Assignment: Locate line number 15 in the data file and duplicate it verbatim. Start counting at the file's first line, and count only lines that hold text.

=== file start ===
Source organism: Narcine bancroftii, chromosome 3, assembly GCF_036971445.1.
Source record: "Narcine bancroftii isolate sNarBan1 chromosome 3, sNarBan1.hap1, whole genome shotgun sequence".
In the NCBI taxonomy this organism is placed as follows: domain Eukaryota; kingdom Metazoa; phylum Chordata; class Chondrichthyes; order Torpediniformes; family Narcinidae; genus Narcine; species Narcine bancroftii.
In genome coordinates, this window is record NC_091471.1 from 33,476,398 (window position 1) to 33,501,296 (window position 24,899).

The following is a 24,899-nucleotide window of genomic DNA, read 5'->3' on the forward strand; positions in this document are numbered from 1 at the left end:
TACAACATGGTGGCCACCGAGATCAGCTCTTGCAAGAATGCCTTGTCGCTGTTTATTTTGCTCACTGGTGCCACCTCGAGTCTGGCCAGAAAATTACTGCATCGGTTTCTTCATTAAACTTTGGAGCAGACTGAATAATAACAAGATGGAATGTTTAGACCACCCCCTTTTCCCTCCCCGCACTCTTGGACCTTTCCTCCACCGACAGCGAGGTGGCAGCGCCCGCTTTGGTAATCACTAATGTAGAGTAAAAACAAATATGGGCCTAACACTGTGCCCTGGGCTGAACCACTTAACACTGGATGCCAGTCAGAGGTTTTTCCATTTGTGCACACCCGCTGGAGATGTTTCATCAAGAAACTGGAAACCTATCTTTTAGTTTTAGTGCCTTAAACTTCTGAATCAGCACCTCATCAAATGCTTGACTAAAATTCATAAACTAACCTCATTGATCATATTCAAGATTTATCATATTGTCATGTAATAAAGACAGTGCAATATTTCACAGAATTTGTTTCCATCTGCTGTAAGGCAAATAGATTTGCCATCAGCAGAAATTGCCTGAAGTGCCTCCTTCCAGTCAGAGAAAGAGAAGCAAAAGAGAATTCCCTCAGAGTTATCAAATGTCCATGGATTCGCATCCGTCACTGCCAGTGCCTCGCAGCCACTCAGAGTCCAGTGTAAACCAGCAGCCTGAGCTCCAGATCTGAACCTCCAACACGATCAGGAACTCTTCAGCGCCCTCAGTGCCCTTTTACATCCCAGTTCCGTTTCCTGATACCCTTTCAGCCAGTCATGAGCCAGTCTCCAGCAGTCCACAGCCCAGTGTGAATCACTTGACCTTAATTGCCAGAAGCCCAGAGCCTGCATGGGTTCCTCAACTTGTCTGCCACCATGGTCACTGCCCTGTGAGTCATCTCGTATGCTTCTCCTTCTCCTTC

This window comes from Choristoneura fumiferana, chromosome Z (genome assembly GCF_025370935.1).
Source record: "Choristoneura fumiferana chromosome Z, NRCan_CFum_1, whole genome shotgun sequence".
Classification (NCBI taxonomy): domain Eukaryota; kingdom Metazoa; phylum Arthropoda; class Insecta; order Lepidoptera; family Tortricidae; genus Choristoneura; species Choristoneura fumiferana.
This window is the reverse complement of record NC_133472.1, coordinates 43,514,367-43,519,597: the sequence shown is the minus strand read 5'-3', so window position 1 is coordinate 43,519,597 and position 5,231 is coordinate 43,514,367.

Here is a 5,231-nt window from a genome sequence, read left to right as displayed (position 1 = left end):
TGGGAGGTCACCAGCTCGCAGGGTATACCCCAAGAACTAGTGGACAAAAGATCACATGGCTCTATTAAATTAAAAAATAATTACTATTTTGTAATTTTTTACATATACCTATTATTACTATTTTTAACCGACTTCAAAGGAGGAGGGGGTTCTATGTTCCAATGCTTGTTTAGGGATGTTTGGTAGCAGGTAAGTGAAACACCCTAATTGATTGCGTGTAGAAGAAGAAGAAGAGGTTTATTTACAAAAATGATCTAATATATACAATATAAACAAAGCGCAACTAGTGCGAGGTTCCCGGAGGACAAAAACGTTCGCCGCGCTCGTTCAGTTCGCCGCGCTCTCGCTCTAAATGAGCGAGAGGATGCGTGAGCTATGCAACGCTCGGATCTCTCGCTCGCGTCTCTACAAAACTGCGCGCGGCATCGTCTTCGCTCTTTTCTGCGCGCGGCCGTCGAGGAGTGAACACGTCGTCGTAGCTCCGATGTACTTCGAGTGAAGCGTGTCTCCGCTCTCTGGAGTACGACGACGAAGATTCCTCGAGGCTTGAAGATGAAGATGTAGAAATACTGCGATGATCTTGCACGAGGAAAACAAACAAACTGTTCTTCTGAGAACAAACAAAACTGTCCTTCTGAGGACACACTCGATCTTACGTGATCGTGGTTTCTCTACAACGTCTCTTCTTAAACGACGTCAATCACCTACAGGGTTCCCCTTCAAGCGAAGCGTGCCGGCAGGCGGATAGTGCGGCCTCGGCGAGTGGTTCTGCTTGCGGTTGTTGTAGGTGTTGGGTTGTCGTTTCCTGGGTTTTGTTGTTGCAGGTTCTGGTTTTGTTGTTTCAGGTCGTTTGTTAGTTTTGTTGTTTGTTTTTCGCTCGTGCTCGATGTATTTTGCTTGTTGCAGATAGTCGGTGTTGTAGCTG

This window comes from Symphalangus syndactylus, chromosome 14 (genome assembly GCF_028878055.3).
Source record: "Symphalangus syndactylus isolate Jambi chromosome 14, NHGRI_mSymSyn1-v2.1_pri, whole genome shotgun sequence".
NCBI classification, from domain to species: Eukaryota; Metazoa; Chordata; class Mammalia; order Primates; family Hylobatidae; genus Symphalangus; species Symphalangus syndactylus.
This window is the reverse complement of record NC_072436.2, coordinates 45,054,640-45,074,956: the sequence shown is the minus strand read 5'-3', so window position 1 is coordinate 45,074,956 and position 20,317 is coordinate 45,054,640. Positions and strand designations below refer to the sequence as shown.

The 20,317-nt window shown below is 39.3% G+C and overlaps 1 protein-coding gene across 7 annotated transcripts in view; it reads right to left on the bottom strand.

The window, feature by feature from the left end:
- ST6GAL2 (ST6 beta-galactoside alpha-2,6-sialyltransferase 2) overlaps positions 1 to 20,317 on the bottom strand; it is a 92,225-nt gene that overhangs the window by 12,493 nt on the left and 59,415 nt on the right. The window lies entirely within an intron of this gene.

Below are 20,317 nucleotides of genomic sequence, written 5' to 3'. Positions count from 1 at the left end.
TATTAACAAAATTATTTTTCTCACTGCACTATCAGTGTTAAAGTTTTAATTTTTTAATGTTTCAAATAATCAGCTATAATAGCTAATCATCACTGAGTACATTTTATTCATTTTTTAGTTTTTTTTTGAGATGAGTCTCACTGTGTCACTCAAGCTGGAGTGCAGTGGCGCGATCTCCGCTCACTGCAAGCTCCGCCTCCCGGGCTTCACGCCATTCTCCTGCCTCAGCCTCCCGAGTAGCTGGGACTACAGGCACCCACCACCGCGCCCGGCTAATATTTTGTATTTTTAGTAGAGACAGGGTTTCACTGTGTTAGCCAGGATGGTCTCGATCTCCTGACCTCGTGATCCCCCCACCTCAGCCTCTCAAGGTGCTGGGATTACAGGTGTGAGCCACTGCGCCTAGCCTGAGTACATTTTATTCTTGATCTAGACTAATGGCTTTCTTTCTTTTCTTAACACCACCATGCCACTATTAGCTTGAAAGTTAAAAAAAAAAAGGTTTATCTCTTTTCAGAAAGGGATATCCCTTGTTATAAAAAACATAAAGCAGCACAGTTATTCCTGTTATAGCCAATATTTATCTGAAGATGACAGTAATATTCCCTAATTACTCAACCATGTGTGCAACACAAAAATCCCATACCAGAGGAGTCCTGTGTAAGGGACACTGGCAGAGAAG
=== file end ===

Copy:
NCBI classification, from domain to species: Eukaryota; Metazoa; Chordata; class Mammalia; order Primates; family Hylobatidae; genus Symphalangus; species Symphalangus syndactylus.